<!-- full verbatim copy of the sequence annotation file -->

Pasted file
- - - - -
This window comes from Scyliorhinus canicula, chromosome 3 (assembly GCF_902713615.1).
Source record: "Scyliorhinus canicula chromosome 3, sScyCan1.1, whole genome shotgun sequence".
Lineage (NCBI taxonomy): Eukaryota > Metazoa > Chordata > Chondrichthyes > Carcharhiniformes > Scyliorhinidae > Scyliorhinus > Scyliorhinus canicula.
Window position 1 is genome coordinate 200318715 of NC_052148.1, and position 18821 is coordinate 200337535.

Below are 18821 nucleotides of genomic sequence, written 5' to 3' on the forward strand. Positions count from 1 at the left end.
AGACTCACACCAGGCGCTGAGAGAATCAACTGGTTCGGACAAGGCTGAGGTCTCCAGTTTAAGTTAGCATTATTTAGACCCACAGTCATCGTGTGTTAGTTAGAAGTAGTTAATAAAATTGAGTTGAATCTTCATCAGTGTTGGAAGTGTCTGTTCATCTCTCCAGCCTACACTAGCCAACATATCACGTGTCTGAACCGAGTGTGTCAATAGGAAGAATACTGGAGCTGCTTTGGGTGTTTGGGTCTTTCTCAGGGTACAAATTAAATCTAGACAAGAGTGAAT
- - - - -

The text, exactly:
This window comes from Scyliorhinus canicula, chromosome 3 (assembly GCF_902713615.1).
Source record: "Scyliorhinus canicula chromosome 3, sScyCan1.1, whole genome shotgun sequence".
Lineage (NCBI taxonomy): Eukaryota > Metazoa > Chordata > Chondrichthyes > Carcharhiniformes > Scyliorhinidae > Scyliorhinus > Scyliorhinus canicula.
Window position 1 is genome coordinate 200318715 of NC_052148.1, and position 18821 is coordinate 200337535.

Below are 18821 nucleotides of genomic sequence, written 5' to 3' on the forward strand. Positions count from 1 at the left end.
AGACTCACACCAGGCGCTGAGAGAATCAACTGGTTCGGACAAGGCTGAGGTCTCCAGTTTAAGTTAGCATTATTTAGACCCACAGTCATCGTGTGTTAGTTAGAAGTAGTTAATAAAATTGAGTTGAATCTTCATCAGTGTTGGAAGTGTCTGTTCATCTCTCCAGCCTACACTAGCCAACATATCACGTGTCTGAACCGAGTGTGTCAATAGGAAGAATACTGGAGCTGCTTTGGGTGTTTGGGTCTTTCTCAGGGTACAAATTAAATCTAGACAAGAGTGAAT